Doll and Cyan, the muse

I created a lot of art of Doll and Cyan through the year. Cyan is the character of one of the first people to commission me this year, and who would later become my best friend. I would often sketch the two of them doing stuff together and most of them were rough and unfinished. However, during October I took on a drawtober challenge to produce a drawing every week throughout October, and these two characters were the subjects. It provided a lot of variation between my commissions, but also a lot more work!

The picture above is the last picture of the two I made for the year.

The last commission of the year was this character turnaround, which represented the largest amount of work I'd ever done on a commission before, and I think also the best work of the year so far. It shows how far my art ability has progressed over the year quite well, I think!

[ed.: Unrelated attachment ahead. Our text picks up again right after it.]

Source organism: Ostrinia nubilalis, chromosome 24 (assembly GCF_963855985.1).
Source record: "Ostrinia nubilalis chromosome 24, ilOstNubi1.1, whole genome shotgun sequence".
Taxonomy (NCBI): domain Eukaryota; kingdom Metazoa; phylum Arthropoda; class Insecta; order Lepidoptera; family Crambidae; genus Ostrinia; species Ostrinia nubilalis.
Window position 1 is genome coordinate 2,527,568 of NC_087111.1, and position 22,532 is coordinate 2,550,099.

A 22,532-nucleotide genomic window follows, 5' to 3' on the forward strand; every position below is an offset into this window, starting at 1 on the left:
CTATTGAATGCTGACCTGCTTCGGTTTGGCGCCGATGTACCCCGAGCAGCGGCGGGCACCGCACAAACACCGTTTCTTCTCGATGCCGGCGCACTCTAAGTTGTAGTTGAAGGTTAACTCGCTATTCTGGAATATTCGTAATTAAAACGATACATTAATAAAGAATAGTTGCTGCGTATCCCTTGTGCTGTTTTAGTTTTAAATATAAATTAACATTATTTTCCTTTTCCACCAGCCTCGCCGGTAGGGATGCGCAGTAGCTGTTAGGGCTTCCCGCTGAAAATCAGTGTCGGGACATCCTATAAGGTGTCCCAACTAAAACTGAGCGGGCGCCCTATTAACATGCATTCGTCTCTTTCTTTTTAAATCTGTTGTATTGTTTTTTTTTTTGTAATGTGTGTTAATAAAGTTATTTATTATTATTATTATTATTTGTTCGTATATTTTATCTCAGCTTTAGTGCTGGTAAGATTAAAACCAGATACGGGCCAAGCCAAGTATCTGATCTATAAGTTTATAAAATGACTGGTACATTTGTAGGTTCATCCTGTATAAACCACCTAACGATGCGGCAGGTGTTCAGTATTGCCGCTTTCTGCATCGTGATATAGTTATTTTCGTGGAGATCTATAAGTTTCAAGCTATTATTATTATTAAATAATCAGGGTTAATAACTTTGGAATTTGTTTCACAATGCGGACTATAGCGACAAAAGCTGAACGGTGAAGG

For 2020 I had set myself a couple of art goals: The first was to produce more character concept art, and more environmental art. I wanted to focus on creating finished pieces that I could use to build a portfolio that was more than just sketches and half-finished work.

For the most part I succeeded in this goal. I produced quite a lot of character art, designing many people's OCs through commissions. I also finished a lot more of my art work, thanks to having the deadlines of commissions to help motivate me. I still didn't finish very much of my personal artwork, however.

I also did almost no environmental artwork, and very few detailed backgrounds.

For 2021 I have a few new art goals, a little harder to define progress than the previous years. I want to improve the overall rendering fidelity of my work, and continue to develop my techniques. I also hope to improve my brush stroke confidence--I am quite a messy and loose artist, and as a result I tend to over work my lines and brush strokes. My stroke accuracy has improved, but is still far off where I'd like it to be.

The end goal is to produce higher quality work at a reasonable output. Since September I have been doing art commissions full time, and if I want to make it into a full-time job that I can support myself with then I'll need to up my game.

Here's to another year of art!